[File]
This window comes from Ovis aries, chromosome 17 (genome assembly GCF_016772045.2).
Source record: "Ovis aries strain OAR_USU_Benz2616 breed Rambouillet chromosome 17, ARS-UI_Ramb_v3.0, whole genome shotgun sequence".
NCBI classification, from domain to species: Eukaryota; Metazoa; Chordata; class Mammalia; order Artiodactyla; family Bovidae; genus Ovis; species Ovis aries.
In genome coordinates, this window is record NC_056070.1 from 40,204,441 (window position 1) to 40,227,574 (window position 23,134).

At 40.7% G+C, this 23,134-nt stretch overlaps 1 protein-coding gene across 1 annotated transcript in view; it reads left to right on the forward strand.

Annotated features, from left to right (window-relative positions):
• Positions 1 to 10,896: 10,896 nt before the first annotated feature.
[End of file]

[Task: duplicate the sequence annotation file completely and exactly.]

This window comes from Ovis aries, chromosome 17 (genome assembly GCF_016772045.2).
Source record: "Ovis aries strain OAR_USU_Benz2616 breed Rambouillet chromosome 17, ARS-UI_Ramb_v3.0, whole genome shotgun sequence".
NCBI classification, from domain to species: Eukaryota; Metazoa; Chordata; class Mammalia; order Artiodactyla; family Bovidae; genus Ovis; species Ovis aries.
In genome coordinates, this window is record NC_056070.1 from 40,204,441 (window position 1) to 40,227,574 (window position 23,134).

At 40.7% G+C, this 23,134-nt stretch overlaps 1 protein-coding gene across 1 annotated transcript in view; it reads left to right on the forward strand.

Annotated features, from left to right (window-relative positions):
• Positions 1 to 10,896: 10,896 nt before the first annotated feature.